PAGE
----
The hospital has also taken to the airwaves in an effort to turn patients’ minds toward peaceful thoughts. Of course, every inpatient room has a television, but Swedhin said regular programming – with its alarming news of the world, conflict-riddled reality shows, violence-streaked crime dramas, and the like – can be more hindrance than help for patients worried about their health.
“It can be hard to stay calm with the TV on,” she said. In May, the hospital made “The C.A.R.E. Channel” the default selection on its televisions. The two channels cut the chatter of regular programming and instead dispense quiet music as well as guided imagery to help patients relax and meditate.
“We think the channels help us to improve the environment of care for patients,” Swedhin said.
While the goal of all these efforts is improved patient care, they also could have a significant financial impact. For example, the Centers for Medicare and Medicaid Services (CMS) uses HCAHPS scores as a major component of its value-based purchasing program, which affects hospital Medicare reimbursement.
In addition, alternatives to medications could not only improve patient satisfaction, but also decrease costs safely. Malone concluded that further study could be conducted to determine whether QueaseEase reduces the use of more expensive anti-nausea medications. Swedhin said she plans to analyze the potential effects of the comfort carts and menus on medication use in the MSPCU.
“Our broad goal is to try to decrease the number of medications we give patients,” she said.
Pods beat the odds
Like other nurses in post-anesthesia care units, Debra Malone routinely cares for patients suffering from post-operative nausea and vomiting (PONV). In addition to anti-nausea medications, the go-to treatment has been alcohol pads, an inexpensive option that some patients find repellent.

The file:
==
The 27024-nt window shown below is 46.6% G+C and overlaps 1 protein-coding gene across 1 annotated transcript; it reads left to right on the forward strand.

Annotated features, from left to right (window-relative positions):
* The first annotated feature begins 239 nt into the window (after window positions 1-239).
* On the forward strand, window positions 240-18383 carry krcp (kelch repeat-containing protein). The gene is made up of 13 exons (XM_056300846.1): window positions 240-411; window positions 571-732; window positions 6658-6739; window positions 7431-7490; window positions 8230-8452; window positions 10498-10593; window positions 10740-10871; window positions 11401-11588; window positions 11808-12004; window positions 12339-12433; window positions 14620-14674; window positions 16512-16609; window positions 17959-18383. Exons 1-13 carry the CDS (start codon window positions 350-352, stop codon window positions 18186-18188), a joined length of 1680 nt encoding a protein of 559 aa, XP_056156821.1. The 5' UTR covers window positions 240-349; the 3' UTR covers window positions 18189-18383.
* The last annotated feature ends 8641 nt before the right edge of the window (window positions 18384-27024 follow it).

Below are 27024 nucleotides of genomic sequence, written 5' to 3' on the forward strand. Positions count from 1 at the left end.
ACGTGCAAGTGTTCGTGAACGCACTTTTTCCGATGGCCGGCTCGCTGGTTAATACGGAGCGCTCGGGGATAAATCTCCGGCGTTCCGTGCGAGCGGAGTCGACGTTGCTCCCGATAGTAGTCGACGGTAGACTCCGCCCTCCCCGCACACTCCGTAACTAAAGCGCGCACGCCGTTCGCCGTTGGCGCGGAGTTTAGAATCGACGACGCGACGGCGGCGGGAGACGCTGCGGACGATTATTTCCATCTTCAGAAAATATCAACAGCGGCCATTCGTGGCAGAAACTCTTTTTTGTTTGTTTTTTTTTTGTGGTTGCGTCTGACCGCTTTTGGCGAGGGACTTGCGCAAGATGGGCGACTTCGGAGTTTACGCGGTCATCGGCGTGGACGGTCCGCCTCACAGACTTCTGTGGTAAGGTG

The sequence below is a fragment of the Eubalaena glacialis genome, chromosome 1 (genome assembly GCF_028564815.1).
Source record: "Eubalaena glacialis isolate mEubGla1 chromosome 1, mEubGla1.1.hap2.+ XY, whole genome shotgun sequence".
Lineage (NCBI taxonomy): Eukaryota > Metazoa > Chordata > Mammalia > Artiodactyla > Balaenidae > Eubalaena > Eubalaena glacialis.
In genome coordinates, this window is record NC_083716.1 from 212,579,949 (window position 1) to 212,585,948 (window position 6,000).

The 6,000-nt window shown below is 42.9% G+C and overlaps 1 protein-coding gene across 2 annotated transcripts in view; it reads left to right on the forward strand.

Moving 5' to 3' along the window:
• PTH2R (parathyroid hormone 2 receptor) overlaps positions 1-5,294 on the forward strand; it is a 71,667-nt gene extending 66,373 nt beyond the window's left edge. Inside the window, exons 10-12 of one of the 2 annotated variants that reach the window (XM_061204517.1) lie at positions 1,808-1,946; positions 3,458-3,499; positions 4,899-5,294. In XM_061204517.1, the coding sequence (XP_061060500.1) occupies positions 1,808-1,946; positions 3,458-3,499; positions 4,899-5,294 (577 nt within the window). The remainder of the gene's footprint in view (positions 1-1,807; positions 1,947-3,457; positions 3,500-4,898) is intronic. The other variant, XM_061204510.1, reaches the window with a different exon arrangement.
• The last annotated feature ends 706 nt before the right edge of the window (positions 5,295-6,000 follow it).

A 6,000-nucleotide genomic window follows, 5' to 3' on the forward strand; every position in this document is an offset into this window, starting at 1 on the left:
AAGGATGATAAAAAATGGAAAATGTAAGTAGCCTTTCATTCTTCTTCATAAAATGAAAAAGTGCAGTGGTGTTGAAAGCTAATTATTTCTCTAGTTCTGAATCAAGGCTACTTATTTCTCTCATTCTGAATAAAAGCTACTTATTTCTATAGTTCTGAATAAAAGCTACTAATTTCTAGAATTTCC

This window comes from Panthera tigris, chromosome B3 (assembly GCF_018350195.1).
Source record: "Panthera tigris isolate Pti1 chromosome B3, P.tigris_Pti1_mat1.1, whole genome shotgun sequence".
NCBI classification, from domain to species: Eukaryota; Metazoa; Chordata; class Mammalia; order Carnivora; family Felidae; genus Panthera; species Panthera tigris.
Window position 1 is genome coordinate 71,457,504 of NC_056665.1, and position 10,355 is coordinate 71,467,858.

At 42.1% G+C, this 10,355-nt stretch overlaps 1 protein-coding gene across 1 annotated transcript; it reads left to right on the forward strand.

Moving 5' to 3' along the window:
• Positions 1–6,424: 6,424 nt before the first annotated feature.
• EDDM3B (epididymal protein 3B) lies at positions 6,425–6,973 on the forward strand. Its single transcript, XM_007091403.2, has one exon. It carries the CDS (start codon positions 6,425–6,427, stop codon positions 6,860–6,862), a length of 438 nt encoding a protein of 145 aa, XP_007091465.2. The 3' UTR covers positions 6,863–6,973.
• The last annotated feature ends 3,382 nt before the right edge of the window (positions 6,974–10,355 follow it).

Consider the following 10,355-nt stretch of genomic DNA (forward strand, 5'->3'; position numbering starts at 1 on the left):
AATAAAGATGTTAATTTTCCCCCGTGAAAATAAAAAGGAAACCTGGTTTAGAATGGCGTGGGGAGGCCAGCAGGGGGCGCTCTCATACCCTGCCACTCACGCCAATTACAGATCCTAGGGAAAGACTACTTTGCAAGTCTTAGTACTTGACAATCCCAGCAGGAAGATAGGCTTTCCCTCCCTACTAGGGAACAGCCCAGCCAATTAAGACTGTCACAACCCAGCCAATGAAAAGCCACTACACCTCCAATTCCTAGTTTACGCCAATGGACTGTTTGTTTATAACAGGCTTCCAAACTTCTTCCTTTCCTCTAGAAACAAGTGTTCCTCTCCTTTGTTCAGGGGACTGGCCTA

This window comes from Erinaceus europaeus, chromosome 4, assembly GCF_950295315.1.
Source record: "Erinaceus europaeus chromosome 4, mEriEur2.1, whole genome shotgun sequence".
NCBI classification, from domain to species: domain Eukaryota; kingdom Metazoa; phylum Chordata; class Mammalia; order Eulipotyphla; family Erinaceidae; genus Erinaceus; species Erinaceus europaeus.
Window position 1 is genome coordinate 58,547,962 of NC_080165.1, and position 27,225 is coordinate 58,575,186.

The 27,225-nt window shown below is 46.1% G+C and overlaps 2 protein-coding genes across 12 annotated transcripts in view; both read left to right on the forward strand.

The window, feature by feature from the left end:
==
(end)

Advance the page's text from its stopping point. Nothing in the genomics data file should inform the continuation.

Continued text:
During recent professional conferences, Malone learned of a product called QueseEase, which counters PONV with the scent of essential oil combinations. Malone was intrigued, and decided for her UEXCEL nurse credentialing project to investigate whether QueaseEase might be an alternative to alcohol pads.
It turned out that getting a supply of QueaseEase pods for research was as simple as calling the manufacturer, Soothing Scents, Malone said. Patients went home after outpatient surgery with a packet containing either QueaseEase pods or alcohol pads and an explanation for using them. In follow-up phone calls after discharge, patients were asked to rate the effectiveness of the aromatherapy they received on a scale of 1-to-5 and to make comments if they wished. Nurses provided the same information about the products.
Both patients and nurses rated QueaseEase significantly more effective than alcohol pads in controlling PONV, but that didn’t make the product a slam dunk for hospital purchase. The pods cost about $6 apiece, Malone said. Alcohol pads had a clear financial edge, even though they dry out in about an hour while a QueaseEase pod lasts about eight.
Malone presented the evidence from her UEXCEL project to one of UCH’s products committees early last summer and answered questions from the members. Despite the cost difference, the committee approved QueaseEase for the PACUs at UCH “for the satisfaction and comfort of patients,” Malone said. The pods are also available for PACUs in UCHealth Northern Colorado and Colorado Springs hospitals if they choose to purchase them.
Because of the price difference, alcohol pads are still the first choice for PONV, Malone said, but she estimated the Outpatient PACU uses about 15 QueaseEase pods a month.
“As a nurse at University Hospital, we’re encouraged and pushed to make innovative change through research and study,” Malone said. “I learned an incredible amount from the UEXCEL project. I also learned that the hospital puts comfort for patients first, rather than the dollar sign.”